The return of the King at Arsenal has got everyone talking in football, not just those based in the red half of north London.
Concerns over Thierry Henry damaging his own legacy at the Emirates Stadium were quickly dispelled by Arsene Wenger though, with the Frenchman believing the club's record-goalscorer can only add to his reputation by coming back on a two-month loan deal.
But can Henry only go backwards? Is he already their greatest player? GiveMeFootball picks its own top five, and remembers their defining moment as a Gunner.
1. Thierry Henry
Could it be anyone else. The 34-year-old might be the player he once was, but his goalscoring (and swearing) return has been greeted with overwhelming joy at the Emirates.
The stats tell the story, with Henry scoring 226 goals in 380 appearances for the club during an eight-year spell between 1999 and 2007. He's added one more to the goal tally with the winner against Leeds in the FA Cup last Monday.
Honours weren't far away either, as Henry helped the club to two league and FA Cup crowns, including the 'invincibles' season of 2004. Quite simply, a living legend.
GREATEST MOMENT: So many moments to choose from, but his flick and shot from 25-yards past Fabian Barthez was a classic at a time when little separated the two great rival teams.
2. Tony Adams
Nicknamed Mr Arsenal, the central defender spent 18 years as a professional with the club, making 669 appearances in all competitions and winning four league titles.
Adams was captain at Highbury for 14 years, helping the club make the successful transition from old Division One to the Premier League and becoming a lynchpin in Arsene Wenger's side following his arrival at the club.
Dubbed 'my colossus' and 'professor of defence' by two separate managers at the club, Adams has been honoured, like Henry, with a statue outside the Emirates Stadium.
GREATEST MOMENT: Despite being a centre back, his winner against Everton in the last game of the 1997-98 season remains an everlasting image of the 66-cap England international.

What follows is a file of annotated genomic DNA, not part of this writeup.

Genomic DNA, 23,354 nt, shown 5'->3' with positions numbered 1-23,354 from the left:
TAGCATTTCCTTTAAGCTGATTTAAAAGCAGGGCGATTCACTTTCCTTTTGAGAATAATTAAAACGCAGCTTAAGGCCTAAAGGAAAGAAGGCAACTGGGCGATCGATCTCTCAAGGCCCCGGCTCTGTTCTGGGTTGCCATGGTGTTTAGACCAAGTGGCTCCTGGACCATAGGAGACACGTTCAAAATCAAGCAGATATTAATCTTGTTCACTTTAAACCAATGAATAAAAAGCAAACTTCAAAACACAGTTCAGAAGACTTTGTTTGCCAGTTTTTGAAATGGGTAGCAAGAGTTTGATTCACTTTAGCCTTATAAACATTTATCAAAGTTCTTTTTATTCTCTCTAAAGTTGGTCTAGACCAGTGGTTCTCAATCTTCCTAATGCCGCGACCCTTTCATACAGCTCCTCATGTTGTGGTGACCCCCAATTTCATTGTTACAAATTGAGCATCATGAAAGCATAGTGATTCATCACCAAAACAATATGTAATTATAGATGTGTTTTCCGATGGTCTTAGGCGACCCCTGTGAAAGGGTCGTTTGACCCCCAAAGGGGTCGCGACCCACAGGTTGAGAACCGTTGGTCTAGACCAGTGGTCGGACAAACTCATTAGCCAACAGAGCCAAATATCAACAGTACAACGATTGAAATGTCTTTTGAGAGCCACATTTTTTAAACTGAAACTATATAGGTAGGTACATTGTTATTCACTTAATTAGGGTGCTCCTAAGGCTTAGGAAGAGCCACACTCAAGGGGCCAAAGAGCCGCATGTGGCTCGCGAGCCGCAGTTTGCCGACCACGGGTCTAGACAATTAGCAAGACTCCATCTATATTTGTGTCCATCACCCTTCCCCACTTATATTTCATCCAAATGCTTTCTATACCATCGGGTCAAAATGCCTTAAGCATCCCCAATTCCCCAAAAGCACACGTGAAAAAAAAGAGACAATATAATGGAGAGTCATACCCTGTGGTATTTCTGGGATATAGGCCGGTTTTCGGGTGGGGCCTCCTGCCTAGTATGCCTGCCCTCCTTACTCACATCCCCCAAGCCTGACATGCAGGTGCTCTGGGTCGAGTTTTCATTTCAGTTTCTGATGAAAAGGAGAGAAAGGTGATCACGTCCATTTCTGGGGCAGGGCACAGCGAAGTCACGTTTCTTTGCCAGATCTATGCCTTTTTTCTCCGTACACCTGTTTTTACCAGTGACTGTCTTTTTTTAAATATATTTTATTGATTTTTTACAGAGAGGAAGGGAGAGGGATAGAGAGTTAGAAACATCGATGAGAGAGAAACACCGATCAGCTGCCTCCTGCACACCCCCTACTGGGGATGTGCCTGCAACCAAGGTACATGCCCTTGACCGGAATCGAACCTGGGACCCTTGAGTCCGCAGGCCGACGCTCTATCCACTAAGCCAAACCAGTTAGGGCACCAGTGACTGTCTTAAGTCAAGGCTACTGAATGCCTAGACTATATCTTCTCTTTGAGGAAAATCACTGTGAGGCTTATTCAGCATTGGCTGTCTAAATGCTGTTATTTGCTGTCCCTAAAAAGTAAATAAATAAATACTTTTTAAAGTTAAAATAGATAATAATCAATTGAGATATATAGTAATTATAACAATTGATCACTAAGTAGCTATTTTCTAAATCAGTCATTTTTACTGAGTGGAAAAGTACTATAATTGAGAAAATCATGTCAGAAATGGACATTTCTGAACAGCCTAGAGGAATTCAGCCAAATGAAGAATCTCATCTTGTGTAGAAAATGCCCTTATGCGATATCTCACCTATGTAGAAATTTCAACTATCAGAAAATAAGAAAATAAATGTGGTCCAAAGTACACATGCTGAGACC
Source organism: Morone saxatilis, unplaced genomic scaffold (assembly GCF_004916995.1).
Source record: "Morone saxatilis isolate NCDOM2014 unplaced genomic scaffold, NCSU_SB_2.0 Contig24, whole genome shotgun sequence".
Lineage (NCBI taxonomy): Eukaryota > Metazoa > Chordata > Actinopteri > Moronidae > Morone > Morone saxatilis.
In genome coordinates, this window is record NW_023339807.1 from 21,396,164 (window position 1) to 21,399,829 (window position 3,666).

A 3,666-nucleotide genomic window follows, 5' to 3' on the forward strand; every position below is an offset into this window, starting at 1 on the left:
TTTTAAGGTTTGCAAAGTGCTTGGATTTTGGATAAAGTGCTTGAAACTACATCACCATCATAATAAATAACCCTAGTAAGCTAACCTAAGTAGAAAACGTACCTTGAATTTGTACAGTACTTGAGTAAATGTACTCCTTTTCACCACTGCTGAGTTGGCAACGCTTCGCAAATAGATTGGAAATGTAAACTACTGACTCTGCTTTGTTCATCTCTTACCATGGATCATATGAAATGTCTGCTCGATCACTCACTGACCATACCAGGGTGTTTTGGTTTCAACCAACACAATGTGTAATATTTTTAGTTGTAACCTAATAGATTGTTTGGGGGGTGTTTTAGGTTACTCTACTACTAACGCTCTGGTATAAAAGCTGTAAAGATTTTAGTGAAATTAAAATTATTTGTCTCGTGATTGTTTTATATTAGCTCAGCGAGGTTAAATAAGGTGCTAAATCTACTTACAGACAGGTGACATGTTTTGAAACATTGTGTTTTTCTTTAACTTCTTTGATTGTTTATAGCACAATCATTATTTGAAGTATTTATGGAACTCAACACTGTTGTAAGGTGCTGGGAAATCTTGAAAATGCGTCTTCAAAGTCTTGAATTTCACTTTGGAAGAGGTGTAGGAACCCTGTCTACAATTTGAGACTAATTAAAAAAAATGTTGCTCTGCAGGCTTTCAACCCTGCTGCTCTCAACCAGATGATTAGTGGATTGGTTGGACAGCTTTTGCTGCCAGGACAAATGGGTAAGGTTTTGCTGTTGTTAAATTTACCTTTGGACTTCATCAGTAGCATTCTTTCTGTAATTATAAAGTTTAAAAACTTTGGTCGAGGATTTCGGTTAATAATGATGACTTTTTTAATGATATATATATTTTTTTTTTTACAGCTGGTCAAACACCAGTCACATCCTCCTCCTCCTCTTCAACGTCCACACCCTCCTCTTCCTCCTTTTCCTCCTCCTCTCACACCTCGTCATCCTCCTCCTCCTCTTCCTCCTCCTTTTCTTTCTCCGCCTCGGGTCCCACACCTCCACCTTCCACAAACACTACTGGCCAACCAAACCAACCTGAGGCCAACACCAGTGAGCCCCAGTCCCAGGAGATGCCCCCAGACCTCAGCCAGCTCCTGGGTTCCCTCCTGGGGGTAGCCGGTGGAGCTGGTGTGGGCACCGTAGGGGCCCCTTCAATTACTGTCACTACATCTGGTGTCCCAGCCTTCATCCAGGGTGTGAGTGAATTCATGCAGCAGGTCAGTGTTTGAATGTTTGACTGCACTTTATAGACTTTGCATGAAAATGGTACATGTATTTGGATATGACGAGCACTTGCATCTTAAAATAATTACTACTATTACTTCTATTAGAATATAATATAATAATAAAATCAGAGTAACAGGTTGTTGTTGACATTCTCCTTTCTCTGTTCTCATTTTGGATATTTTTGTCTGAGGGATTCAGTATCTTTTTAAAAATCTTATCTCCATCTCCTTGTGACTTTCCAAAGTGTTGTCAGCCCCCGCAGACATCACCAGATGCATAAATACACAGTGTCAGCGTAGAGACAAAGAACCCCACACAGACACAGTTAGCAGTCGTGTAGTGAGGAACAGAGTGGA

3. Ian Wright
Born in Woolwich, it seems only fitting that Wright enjoyed seven-years of success with the club after his £2.5 million move from Crystal Palace in 1991.
185 goals in 288 appearances showed his natural ability in-front of goal - if he had played 100 more games for the club, would he still be ahead of Henry in the scoring charts?
A firm fans favourite throughout his time at the club, a brief spell alongside Dennis Bergkamp was arguably the highlight, and one of the great periods in the club's history.
GREATEST MOMENT: 179 - Just Done It.
4. Dennis Bergkamp
The non-flying Dutchman was a joy to behold not just for Arsenal, but English football in general during 11 years of magic for the club.
Whilst 120 goals in 423 games isn't a record to be ashamed of, it was Bergkamp's creativity that made him such a special talent, creating plenty of others for Wright and Henry to take the plaudits.
When he did score, they were rarely tap-in's though, with a career full of highlight-reel moments for club and country. He claimed three league and FA Cup winners medals during his time with Arsenal.
GREATEST MOMENT: In a career full of stunners, two goals stick out. One of which, the flick round a defender and smart finish against Newcastle, has been axed. The other, a breathtaking piece of control before beating a Leicester defender and firing past Kasey Keller, gets the nod. Quite stunning in a 3-3 draw.
5. Cliff Bastin
Whilst the most recent period of success is etched in our memories, it's important not to forget the early glory that came Arsenal's way, particularly in the 1930s.
Bastin was key to the success, scoring 178 goals in 396 appearances from the 'outside left' position. His 17-year career with the club was blighted by two key factors - injury and World War II. But for those, his tally could have been much higher and harder for Henry and Wright to break.
Five league titles and two FA Cup winners medals would come his way, along with 21 caps for England. He died in 1991 at the age of 79.
GREATEST MOMENT: Herbert Chapman spots a teenager at Exeter City, and in the summer of 1929 bring the player to Highbury. 'Boy' Bastin would go on to build his legend from this point.